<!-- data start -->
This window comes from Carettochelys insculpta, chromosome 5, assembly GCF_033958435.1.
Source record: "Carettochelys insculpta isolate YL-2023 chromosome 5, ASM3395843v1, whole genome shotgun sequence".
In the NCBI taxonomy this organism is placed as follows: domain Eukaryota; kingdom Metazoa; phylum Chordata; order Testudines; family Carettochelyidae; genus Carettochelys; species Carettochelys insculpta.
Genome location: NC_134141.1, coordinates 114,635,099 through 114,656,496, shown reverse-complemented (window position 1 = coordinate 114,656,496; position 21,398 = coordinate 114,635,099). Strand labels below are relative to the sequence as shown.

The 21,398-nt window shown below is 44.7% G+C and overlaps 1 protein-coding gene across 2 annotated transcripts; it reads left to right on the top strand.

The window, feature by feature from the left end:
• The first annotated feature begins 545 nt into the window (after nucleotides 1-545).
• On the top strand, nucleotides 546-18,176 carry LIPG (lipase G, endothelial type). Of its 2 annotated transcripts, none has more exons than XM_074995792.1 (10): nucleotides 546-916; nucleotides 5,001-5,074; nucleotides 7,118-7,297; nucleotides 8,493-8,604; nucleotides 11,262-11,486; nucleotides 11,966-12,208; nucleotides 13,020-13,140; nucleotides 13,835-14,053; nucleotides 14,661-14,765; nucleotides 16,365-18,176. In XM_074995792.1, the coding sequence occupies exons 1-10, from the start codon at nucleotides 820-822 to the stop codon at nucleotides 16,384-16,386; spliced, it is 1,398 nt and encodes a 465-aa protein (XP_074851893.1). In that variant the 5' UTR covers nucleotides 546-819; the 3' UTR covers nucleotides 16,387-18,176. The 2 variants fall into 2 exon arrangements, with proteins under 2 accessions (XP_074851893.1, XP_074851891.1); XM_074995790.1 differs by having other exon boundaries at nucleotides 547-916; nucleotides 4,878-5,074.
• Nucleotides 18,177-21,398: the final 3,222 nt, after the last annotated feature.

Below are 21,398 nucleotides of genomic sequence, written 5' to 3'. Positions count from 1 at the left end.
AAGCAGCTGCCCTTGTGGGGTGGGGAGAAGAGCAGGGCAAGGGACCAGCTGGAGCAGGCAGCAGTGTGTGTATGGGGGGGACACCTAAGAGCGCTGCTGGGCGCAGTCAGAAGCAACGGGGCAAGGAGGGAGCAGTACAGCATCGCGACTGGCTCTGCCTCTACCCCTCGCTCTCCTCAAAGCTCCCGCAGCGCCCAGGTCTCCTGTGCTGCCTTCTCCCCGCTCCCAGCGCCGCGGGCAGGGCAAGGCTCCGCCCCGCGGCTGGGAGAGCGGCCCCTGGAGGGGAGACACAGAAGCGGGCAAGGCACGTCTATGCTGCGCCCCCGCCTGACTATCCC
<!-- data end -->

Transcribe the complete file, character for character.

This window comes from Carettochelys insculpta, chromosome 5, assembly GCF_033958435.1.
Source record: "Carettochelys insculpta isolate YL-2023 chromosome 5, ASM3395843v1, whole genome shotgun sequence".
In the NCBI taxonomy this organism is placed as follows: domain Eukaryota; kingdom Metazoa; phylum Chordata; order Testudines; family Carettochelyidae; genus Carettochelys; species Carettochelys insculpta.
Genome location: NC_134141.1, coordinates 114,635,099 through 114,656,496, shown reverse-complemented (window position 1 = coordinate 114,656,496; position 21,398 = coordinate 114,635,099). Strand labels below are relative to the sequence as shown.

The 21,398-nt window shown below is 44.7% G+C and overlaps 1 protein-coding gene across 2 annotated transcripts; it reads left to right on the top strand.

The window, feature by feature from the left end:
• The first annotated feature begins 545 nt into the window (after nucleotides 1-545).
• On the top strand, nucleotides 546-18,176 carry LIPG (lipase G, endothelial type). Of its 2 annotated transcripts, none has more exons than XM_074995792.1 (10): nucleotides 546-916; nucleotides 5,001-5,074; nucleotides 7,118-7,297; nucleotides 8,493-8,604; nucleotides 11,262-11,486; nucleotides 11,966-12,208; nucleotides 13,020-13,140; nucleotides 13,835-14,053; nucleotides 14,661-14,765; nucleotides 16,365-18,176. In XM_074995792.1, the coding sequence occupies exons 1-10, from the start codon at nucleotides 820-822 to the stop codon at nucleotides 16,384-16,386; spliced, it is 1,398 nt and encodes a 465-aa protein (XP_074851893.1). In that variant the 5' UTR covers nucleotides 546-819; the 3' UTR covers nucleotides 16,387-18,176. The 2 variants fall into 2 exon arrangements, with proteins under 2 accessions (XP_074851893.1, XP_074851891.1); XM_074995790.1 differs by having other exon boundaries at nucleotides 547-916; nucleotides 4,878-5,074.
• Nucleotides 18,177-21,398: the final 3,222 nt, after the last annotated feature.

Below are 21,398 nucleotides of genomic sequence, written 5' to 3'. Positions count from 1 at the left end.
AAGCAGCTGCCCTTGTGGGGTGGGGAGAAGAGCAGGGCAAGGGACCAGCTGGAGCAGGCAGCAGTGTGTGTATGGGGGGGACACCTAAGAGCGCTGCTGGGCGCAGTCAGAAGCAACGGGGCAAGGAGGGAGCAGTACAGCATCGCGACTGGCTCTGCCTCTACCCCTCGCTCTCCTCAAAGCTCCCGCAGCGCCCAGGTCTCCTGTGCTGCCTTCTCCCCGCTCCCAGCGCCGCGGGCAGGGCAAGGCTCCGCCCCGCGGCTGGGAGAGCGGCCCCTGGAGGGGAGACACAGAAGCGGGCAAGGCACGTCTATGCTGCGCCCCCGCCTGACTATCCC